This seems like a big win for accessibility, even if in my experience the quality of the captioning leaves something to be desired. From what I've seen so far they seem to be reasonably accurate when captioning speech in video calls or Twitch streams, less so when captioning songs or films. 

Privacy-minded types should know that the Live Captions app does this entirely locally, so it never dials out to a server or other third party to share what you're listening to. 

Regardless, the fact that Windows 11 now includes a good system-level tool for captioning audio seems like a win for Microsoft on the accessibility front.

(Image credit: Future)

The Live Captions app offers a decent level of customization, too: If you click on the little gear icon in the Live captions window you can access tools for filtering profanity, captioning your own mic audio, and customizing the position and color scheme of the captions window.

Start Menu folders

While there's a host of minor tweaks made to the user interface of Windows 11 with the 2022 Update, there's one big centerpiece that's getting a useful new feature: the Windows Start Menu.

At last, Start Menu folders are back. (Image credit: Future)

At long last, the Windows 11 Start Menu is getting a little smarter. Once you update to Windows 11 22H2 you should be able to drag and drop apps onto each other to create folders in the Start Menu. It works just the way it did on Windows 10, and for that matter the way it works on Android, iOS and other modern operating systems.

You can also now customize the menu in a bit more depth, allowing you to adjust the size of the trays of pinned apps and "Recommended" files that make up the modern Start Menu.

Snap Layout upgrades

The other big change that makes Windows 11 a bit easier and more intuitive to use is the improvements Microsoft's made to Windows' Snap Layouts feature. I'm talking about that overlay depicting pictographs of different window layouts that appears in the top-right corner when you mouse over a window's Maximize button or press Win + Z. 

Note the numbers on the Snap Layout menu, which let you quickly assign a window to a given space by hitting the corresponding key. (Image credit: Future)

In our Windows 11 review I lauded Snap Layouts because it makes the process of organizing windows on your desktop easier and faster. Now it's getting even faster and simpler because with the Windows 11 2022 update, Snap Layouts can be executed with keyboard commands -- press the Win+ Z key combo and the overlay now pops up with numbers assigned to each option, and you hit the number of the position you want your window in to send it winging its way over there.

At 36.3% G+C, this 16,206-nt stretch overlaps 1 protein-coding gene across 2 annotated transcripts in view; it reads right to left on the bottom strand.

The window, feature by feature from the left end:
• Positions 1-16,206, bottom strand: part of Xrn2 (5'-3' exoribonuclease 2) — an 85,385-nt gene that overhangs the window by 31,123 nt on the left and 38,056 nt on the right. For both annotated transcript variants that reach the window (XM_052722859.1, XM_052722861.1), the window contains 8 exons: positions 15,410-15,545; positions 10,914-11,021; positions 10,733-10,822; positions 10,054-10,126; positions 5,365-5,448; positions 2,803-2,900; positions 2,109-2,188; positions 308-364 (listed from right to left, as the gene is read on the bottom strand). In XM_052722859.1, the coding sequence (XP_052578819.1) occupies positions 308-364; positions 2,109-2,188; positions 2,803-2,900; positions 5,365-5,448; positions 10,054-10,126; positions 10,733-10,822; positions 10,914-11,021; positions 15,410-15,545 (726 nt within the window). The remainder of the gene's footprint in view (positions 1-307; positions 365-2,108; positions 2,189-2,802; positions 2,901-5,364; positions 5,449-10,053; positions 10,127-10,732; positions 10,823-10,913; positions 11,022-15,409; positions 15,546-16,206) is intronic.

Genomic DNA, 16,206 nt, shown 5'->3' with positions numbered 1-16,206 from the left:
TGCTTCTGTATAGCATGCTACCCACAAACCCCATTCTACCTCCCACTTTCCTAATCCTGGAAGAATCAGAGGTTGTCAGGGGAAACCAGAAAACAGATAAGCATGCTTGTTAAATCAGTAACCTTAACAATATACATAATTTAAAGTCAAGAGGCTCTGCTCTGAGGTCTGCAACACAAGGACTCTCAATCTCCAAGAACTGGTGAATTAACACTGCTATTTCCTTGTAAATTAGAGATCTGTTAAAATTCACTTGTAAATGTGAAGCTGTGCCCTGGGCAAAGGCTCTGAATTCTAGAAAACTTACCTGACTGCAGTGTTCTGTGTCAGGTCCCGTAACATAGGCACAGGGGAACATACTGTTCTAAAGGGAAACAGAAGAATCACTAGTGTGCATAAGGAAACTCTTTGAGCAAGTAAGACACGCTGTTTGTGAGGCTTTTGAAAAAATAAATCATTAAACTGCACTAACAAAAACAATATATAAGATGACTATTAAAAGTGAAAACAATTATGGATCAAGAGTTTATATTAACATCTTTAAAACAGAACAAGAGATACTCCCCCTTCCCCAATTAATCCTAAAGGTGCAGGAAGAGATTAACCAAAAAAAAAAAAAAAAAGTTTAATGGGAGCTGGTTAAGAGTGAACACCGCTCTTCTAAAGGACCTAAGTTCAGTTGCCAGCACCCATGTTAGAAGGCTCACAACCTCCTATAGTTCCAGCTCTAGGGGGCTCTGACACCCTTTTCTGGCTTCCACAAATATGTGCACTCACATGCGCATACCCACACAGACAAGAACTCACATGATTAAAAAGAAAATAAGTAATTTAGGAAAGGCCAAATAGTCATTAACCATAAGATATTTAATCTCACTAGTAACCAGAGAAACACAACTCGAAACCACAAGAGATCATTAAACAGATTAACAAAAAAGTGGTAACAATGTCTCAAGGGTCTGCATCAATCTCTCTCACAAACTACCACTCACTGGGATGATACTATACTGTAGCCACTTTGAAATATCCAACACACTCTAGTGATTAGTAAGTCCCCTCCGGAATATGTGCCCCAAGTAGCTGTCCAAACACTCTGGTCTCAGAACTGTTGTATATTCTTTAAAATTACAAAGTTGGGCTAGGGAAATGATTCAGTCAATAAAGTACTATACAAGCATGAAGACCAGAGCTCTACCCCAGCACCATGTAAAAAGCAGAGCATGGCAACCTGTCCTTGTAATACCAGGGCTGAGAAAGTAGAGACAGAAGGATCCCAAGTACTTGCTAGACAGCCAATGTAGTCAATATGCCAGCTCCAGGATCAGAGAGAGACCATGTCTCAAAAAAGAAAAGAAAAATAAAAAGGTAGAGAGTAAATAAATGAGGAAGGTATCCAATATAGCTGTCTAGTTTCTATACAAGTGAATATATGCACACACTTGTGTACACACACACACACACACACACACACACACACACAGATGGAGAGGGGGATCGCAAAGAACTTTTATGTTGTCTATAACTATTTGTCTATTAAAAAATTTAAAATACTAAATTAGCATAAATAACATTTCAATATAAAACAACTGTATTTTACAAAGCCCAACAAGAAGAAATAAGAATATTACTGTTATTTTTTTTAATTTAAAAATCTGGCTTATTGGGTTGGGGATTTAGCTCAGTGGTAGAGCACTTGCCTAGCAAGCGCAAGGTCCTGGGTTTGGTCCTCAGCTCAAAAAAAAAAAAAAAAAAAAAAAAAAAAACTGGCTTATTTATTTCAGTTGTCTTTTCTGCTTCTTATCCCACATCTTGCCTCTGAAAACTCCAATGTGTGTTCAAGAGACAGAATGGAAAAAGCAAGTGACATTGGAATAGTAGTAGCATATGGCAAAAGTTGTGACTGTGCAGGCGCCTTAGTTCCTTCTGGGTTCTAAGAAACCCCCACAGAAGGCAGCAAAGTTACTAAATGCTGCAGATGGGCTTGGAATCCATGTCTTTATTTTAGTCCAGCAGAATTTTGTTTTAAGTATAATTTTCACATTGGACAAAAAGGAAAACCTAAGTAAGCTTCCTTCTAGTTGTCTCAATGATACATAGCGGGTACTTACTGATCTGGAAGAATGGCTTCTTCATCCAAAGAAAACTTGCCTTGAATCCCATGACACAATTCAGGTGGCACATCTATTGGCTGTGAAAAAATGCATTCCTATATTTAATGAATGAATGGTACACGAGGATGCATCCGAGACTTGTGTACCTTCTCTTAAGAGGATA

There's also a new Snap Layouts menu that appears at the top of the screen whenever you're dragging a window around, making it easy to see your options for placing it into a Snap Layout and quickly drag it into the right spot. This makes Snap Layouts an even more useful tool, and when you pair it with the improvements Microsoft has made in the way Windows 11 handles multiple-monitor setups vs. the way Windows 10 handled them (in a word, badly), the latest version of Windows is starting to look like a pretty appealing tool for power users who like to have multiple windows open at once across multiple displays.

Windows 11 2022 Update outlook

This is just a handful of the changes coming to Windows 11 in the 22H2 update. From a nicer-looking volume level indicator to a streamlined Bluetooth tray icon that lets you connect/disconnect Bluetooth devices without opening a menu (huge if you regularly connect Bluetooth headphones), the team at Microsoft are making some smart improvements to the way Windows 11 works. 

That's good, because they need to. Windows 11 is a solid operating system, but at launch it didn't do offer much in the way of real improvement over its predecessor. Now, that's starting to change. If all this is enough to convince you that it's time to stop hanging on to the old version, check out our guide to how to upgrade to Windows 11 from Windows 10. And stay tuned for more updates about what's happening in the world of Windows!

Next: This new Windows 11 Voice Access feature is a game changer for how I work.

Alex Wawro
Senior Editor Computing

Alex Wawro is a lifelong tech and games enthusiast with more than a decade of experience covering both for outlets like Game Developer, Black Hat, and PC World magazine. A lifelong PC builder, he currently serves as a senior editor at Tom's Guide covering all things computing, from laptops and desktops to keyboards and mice.